Just noticed that HTML 5.2 is now a fully qualified W3C Recommendation. Here's an overview of the changes in HTML 5.2.
Based on the W3C's Web Notifications specification, here's a very useful service called Push.js which lets websites send timely messages to site visitors, whether on desktop or mobile. For example, let your visitors know when you add a new product or blog post, or use it to announce important, breaking news.
Nothing too major or breaking but here's a list of upcoming changes to PHP in version 7.2.
Smashing Mag have put together a very useful checklist for front end developers to reference. With lot of tips covering Progressive Enhancement to Google's Accelerated Mobile Pages to all the goodness that will come from HTTP/2 it's going to be a well read list by this time next year.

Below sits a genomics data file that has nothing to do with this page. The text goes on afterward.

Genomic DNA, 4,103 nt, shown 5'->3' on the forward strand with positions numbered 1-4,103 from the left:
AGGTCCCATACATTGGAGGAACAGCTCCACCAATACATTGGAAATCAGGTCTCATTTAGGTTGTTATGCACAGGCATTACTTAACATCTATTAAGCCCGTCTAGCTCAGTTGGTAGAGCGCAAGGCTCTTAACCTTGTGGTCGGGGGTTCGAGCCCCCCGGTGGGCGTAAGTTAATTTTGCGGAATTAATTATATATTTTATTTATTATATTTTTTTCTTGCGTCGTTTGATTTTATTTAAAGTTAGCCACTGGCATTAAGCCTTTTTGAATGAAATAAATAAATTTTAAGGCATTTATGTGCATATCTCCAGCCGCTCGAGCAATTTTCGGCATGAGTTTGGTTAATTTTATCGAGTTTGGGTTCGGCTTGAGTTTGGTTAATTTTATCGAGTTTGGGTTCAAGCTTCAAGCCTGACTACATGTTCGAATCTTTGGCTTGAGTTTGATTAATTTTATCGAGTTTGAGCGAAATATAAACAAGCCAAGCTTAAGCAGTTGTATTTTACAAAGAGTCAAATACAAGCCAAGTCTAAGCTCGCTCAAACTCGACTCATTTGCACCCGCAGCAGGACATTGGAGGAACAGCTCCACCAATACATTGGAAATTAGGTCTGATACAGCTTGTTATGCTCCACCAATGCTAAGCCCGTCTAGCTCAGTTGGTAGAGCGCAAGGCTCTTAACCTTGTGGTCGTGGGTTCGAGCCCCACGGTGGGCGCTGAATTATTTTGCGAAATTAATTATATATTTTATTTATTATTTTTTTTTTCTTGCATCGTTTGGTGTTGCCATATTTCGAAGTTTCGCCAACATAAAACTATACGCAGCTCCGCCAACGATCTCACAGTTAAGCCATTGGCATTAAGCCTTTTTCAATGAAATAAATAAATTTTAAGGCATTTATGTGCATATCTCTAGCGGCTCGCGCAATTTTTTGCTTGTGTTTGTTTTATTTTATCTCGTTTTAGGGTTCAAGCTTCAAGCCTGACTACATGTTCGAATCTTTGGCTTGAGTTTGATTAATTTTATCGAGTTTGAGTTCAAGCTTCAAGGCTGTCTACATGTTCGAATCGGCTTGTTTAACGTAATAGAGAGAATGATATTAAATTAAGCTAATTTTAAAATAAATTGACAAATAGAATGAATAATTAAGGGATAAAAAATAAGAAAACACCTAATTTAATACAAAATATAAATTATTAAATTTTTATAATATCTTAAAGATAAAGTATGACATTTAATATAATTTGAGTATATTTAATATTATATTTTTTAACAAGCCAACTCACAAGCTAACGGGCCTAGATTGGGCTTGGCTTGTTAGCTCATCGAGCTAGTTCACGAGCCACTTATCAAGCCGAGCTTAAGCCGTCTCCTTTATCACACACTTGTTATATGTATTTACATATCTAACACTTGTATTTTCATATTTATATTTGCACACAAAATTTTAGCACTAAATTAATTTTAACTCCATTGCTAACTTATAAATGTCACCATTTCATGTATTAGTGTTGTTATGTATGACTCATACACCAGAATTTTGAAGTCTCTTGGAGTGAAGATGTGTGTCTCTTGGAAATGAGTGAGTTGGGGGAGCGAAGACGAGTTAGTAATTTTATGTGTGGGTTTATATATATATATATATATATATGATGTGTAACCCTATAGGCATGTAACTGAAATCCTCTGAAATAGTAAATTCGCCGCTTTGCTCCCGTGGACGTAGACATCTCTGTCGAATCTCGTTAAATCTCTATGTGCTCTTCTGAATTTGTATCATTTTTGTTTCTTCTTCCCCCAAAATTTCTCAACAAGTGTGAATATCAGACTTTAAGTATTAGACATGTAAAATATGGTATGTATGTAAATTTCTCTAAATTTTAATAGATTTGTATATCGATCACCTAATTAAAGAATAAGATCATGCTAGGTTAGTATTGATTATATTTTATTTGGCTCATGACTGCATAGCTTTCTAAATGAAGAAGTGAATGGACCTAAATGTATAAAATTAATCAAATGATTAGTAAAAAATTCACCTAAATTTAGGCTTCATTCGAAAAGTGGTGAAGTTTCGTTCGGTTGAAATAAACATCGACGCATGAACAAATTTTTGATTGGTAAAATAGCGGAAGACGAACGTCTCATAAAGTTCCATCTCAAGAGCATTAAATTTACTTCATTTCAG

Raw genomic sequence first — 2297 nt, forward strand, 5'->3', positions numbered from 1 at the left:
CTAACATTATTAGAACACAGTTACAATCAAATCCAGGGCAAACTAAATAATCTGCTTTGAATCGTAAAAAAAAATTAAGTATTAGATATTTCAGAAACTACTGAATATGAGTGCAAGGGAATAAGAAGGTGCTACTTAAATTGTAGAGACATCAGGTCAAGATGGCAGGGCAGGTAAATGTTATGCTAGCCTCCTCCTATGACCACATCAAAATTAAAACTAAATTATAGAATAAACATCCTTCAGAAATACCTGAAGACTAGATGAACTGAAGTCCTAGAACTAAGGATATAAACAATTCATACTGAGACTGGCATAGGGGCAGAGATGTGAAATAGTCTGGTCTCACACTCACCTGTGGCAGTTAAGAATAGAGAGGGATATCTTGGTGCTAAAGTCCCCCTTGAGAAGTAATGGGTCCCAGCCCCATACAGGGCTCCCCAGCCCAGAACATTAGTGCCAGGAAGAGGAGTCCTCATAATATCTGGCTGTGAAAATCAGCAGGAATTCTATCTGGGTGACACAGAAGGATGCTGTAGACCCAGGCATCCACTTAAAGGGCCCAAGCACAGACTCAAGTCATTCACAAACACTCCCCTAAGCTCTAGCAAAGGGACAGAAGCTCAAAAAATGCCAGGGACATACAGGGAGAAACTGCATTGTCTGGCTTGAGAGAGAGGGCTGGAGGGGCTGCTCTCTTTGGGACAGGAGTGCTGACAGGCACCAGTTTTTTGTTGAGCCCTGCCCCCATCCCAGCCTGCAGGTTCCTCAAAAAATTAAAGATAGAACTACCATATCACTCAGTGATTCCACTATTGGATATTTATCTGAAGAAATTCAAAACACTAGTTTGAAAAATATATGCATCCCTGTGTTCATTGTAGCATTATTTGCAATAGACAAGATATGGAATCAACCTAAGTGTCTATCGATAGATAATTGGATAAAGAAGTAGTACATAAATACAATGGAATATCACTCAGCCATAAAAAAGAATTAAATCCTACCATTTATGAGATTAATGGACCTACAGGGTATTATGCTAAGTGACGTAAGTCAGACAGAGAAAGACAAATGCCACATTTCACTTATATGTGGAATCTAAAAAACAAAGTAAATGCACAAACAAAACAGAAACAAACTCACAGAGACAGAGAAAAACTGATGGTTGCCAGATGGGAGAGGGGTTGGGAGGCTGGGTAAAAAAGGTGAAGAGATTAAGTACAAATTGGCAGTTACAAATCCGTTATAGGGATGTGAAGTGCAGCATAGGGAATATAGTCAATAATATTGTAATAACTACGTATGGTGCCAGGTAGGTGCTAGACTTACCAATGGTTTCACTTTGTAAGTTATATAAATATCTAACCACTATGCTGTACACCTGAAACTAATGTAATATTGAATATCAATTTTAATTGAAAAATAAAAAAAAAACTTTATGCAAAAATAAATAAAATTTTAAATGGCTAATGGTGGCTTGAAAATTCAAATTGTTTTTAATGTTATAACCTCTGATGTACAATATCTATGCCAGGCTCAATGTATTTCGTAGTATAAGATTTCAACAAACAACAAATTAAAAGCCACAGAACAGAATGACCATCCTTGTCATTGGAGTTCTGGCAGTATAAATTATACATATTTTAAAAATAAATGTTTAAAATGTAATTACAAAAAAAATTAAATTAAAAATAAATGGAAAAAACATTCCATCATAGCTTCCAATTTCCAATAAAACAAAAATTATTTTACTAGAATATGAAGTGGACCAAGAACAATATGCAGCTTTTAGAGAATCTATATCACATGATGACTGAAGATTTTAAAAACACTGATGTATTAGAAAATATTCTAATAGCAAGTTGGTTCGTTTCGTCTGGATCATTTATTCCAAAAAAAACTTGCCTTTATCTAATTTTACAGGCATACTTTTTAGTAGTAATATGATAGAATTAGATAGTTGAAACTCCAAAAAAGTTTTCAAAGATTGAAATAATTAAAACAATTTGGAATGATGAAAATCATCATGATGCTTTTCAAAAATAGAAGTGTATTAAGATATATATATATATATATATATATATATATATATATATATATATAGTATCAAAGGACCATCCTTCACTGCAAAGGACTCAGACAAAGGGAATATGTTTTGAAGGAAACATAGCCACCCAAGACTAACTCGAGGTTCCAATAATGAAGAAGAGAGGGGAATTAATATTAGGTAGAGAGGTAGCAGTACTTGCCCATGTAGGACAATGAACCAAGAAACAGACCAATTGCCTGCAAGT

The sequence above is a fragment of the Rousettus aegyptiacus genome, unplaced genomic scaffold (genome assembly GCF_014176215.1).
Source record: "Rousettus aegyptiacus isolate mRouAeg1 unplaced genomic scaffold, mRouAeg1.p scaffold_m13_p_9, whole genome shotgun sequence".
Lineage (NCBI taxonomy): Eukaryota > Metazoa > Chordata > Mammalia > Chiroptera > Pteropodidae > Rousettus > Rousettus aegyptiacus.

The latest version of HTML, HTML 5.1, has recently become a W3C Recommendation, which means we can expect to see some nifty new features available in our browsers quite soon (if they're not already available - the two examples I describe below are both implemented in my version of Firefox (v50.0.1)).
One new feature involves Context Menus, and introduces new elements
<menuitem>. With some simple markup we can now include links and options within a right-click context menu.
Another nice addition is elements for
<details> section will automatically be hidden except the
<summary> content. Then clicking the
<summary> text will toggle the rest of the
Check out What’s New in HTML 5.1 for more info and working examples.
Fuse.js, a lightweight fuzzy-search library. Returns
json instantly as you type.
When it comes to dealing with responsive images, it looks like Client Hints will be the defacto method for content negotiation in the near future. With support in Chrome and Opera, we're just waiting for Edge and Firefox to join the fray.